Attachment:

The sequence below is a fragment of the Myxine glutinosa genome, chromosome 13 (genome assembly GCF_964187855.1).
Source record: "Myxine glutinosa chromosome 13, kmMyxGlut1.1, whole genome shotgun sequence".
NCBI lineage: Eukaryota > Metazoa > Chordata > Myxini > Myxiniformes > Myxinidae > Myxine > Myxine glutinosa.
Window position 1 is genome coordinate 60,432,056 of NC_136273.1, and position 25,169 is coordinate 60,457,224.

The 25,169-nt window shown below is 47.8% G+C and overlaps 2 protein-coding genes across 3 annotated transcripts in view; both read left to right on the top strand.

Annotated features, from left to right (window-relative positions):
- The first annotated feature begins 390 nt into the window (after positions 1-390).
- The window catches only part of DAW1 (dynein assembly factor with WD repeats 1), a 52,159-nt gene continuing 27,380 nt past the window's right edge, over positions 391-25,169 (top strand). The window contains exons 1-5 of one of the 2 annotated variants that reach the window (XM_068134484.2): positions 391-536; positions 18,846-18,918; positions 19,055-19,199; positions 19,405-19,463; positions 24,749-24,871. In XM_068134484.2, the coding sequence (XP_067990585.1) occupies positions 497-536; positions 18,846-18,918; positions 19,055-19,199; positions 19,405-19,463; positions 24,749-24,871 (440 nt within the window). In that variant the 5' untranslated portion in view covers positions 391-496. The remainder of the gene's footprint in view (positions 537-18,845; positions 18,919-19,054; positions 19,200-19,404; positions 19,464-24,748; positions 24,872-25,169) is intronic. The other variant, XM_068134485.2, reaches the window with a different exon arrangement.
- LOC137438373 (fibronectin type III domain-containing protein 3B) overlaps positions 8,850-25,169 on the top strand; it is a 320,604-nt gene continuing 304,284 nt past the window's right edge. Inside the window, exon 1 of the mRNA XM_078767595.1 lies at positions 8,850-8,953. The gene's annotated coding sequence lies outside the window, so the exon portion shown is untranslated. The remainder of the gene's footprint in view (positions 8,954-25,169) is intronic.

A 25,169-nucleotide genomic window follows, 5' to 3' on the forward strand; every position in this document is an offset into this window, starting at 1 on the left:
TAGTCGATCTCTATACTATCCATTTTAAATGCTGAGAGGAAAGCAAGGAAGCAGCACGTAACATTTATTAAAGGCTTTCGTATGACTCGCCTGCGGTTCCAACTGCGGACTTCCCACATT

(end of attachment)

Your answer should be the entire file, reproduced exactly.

The sequence below is a fragment of the Myxine glutinosa genome, chromosome 13 (genome assembly GCF_964187855.1).
Source record: "Myxine glutinosa chromosome 13, kmMyxGlut1.1, whole genome shotgun sequence".
NCBI lineage: Eukaryota > Metazoa > Chordata > Myxini > Myxiniformes > Myxinidae > Myxine > Myxine glutinosa.
Window position 1 is genome coordinate 60,432,056 of NC_136273.1, and position 25,169 is coordinate 60,457,224.

The 25,169-nt window shown below is 47.8% G+C and overlaps 2 protein-coding genes across 3 annotated transcripts in view; both read left to right on the top strand.

Annotated features, from left to right (window-relative positions):
- The first annotated feature begins 390 nt into the window (after positions 1-390).
- The window catches only part of DAW1 (dynein assembly factor with WD repeats 1), a 52,159-nt gene continuing 27,380 nt past the window's right edge, over positions 391-25,169 (top strand). The window contains exons 1-5 of one of the 2 annotated variants that reach the window (XM_068134484.2): positions 391-536; positions 18,846-18,918; positions 19,055-19,199; positions 19,405-19,463; positions 24,749-24,871. In XM_068134484.2, the coding sequence (XP_067990585.1) occupies positions 497-536; positions 18,846-18,918; positions 19,055-19,199; positions 19,405-19,463; positions 24,749-24,871 (440 nt within the window). In that variant the 5' untranslated portion in view covers positions 391-496. The remainder of the gene's footprint in view (positions 537-18,845; positions 18,919-19,054; positions 19,200-19,404; positions 19,464-24,748; positions 24,872-25,169) is intronic. The other variant, XM_068134485.2, reaches the window with a different exon arrangement.
- LOC137438373 (fibronectin type III domain-containing protein 3B) overlaps positions 8,850-25,169 on the top strand; it is a 320,604-nt gene continuing 304,284 nt past the window's right edge. Inside the window, exon 1 of the mRNA XM_078767595.1 lies at positions 8,850-8,953. The gene's annotated coding sequence lies outside the window, so the exon portion shown is untranslated. The remainder of the gene's footprint in view (positions 8,954-25,169) is intronic.

A 25,169-nucleotide genomic window follows, 5' to 3' on the forward strand; every position in this document is an offset into this window, starting at 1 on the left:
TAGTCGATCTCTATACTATCCATTTTAAATGCTGAGAGGAAAGCAAGGAAGCAGCACGTAACATTTATTAAAGGCTTTCGTATGACTCGCCTGCGGTTCCAACTGCGGACTTCCCACATT